New Jersey’s judiciary will release a report that addresses some “disturbing” practices at municipal courts around the state, including the jailing of a man who could not pay the full amount of a $239 traffic fine and a judge’s falsifying of records to generate more money for municipalities.
In a memo on Tuesday, state Supreme Court Chief Justice Stuart Rabner said a committee was formed last year to address fines and fees at the municipal court level, and that its report would be released soon. The two cases he cited, while not typical, highlighted “some disturbing practices,” he wrote.
“The imposition of punishment should in no way be linked to a town’s need for revenue,” Rabner wrote. “And defendants may not be jailed because they are too poor to pay court-ordered financial obligations.”
In one of the cases, a 20-year-old student and part-time cook went to court to seek a payment plan to pay a $239 fine for tossing a cigarette butt out his car window on the New Jersey Turnpike in Burlington Township in 2014.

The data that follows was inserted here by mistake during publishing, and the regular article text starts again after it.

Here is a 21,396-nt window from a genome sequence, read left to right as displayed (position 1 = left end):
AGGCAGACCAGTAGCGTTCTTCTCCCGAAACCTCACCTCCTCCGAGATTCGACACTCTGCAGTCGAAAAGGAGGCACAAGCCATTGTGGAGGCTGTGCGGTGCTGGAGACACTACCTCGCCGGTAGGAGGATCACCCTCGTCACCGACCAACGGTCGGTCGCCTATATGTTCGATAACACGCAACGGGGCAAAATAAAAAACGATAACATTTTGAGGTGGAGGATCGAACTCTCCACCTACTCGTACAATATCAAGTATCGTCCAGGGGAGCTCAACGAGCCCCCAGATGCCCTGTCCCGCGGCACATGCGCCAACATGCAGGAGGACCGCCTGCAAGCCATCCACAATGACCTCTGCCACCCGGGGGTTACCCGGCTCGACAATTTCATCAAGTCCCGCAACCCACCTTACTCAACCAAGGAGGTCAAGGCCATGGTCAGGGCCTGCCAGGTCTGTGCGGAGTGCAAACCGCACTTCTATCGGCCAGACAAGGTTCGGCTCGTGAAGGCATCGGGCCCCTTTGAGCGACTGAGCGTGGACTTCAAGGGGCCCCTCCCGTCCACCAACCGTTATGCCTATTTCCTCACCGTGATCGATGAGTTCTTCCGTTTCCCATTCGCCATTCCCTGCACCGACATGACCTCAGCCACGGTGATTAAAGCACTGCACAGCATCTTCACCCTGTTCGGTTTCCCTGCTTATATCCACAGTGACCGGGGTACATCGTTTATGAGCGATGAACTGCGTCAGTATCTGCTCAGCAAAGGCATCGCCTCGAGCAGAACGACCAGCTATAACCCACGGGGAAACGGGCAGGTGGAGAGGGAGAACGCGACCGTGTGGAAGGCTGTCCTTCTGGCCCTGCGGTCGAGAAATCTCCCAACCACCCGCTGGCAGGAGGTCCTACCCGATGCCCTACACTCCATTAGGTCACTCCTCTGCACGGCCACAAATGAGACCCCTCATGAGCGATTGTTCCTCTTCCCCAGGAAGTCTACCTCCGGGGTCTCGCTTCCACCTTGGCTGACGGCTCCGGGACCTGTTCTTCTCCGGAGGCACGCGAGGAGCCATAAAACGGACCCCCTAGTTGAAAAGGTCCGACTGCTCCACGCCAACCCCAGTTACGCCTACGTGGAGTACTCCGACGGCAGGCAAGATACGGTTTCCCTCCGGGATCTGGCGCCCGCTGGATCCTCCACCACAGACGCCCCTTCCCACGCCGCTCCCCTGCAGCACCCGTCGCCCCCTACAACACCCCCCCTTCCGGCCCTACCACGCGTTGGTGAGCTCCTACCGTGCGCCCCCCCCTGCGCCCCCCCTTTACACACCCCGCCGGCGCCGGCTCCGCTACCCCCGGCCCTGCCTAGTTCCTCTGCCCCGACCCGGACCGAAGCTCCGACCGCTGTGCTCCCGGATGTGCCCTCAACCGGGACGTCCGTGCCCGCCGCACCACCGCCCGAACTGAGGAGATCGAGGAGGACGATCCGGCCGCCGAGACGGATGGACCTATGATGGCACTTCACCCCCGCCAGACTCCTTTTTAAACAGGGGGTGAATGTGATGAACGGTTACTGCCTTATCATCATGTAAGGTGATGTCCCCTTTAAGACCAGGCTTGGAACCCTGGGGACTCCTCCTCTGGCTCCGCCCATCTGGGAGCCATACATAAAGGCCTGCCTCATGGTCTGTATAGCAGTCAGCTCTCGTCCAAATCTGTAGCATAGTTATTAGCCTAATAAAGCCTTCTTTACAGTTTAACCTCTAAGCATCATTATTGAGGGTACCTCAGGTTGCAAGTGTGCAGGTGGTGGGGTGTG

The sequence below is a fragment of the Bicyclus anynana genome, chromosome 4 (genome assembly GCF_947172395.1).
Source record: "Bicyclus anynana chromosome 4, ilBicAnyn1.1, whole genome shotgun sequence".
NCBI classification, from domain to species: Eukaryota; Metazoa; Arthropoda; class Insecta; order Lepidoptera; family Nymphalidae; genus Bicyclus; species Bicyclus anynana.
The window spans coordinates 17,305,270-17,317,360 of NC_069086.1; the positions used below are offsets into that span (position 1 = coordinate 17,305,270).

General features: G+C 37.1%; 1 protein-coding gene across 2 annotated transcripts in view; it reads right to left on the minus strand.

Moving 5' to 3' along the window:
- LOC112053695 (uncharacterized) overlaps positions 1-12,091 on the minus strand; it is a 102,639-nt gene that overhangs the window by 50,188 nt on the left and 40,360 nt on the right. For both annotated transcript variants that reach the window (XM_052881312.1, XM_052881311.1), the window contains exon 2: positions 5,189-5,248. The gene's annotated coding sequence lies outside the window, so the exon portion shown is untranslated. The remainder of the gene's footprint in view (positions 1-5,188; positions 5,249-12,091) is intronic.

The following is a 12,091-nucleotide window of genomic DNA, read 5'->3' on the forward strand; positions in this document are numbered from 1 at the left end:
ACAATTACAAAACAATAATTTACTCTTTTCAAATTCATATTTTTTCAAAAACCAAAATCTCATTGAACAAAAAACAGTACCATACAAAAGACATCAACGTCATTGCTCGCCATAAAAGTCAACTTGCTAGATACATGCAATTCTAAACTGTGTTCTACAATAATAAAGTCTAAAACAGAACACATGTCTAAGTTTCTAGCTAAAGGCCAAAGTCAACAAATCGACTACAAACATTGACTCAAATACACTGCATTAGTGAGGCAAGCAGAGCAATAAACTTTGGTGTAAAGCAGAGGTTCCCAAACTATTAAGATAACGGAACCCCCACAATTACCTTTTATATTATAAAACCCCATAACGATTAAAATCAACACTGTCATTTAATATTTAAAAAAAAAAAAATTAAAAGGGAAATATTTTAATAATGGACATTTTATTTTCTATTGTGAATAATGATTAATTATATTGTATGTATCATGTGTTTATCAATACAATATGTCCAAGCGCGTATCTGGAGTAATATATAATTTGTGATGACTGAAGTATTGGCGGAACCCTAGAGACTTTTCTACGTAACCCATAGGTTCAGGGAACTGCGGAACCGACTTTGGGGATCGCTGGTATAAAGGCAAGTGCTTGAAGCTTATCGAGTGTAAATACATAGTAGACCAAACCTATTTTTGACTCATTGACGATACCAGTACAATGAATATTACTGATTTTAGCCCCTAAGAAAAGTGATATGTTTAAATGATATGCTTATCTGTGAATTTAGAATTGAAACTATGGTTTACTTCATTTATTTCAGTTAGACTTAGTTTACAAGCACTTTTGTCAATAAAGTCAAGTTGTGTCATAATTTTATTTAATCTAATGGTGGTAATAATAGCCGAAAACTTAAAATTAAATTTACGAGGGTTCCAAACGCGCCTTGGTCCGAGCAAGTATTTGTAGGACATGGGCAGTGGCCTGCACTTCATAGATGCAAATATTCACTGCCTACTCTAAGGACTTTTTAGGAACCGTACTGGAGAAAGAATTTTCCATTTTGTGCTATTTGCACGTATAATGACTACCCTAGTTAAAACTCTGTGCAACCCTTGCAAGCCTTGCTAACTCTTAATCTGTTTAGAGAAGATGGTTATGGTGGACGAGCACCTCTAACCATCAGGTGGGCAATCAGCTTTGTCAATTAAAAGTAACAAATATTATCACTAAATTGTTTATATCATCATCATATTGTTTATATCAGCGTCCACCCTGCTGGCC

Instead, when Anthony Kneisser could not pay the entire amount he was handcuffed and arrested and sentenced to five days in jail. He spent about five hours in the township jail before he was able to get a parent to pay the fine.
In a ruling issued on March 30 in Kneisser’s lawsuit against the court, a federal judge concluded his constitutional rights had been violated.
In another case, a judge presiding over multiple municipalities diverted fines so that the municipalities would get more money at the expense of the county, according to Rabner. The judge later pleaded guilty to falsifying records.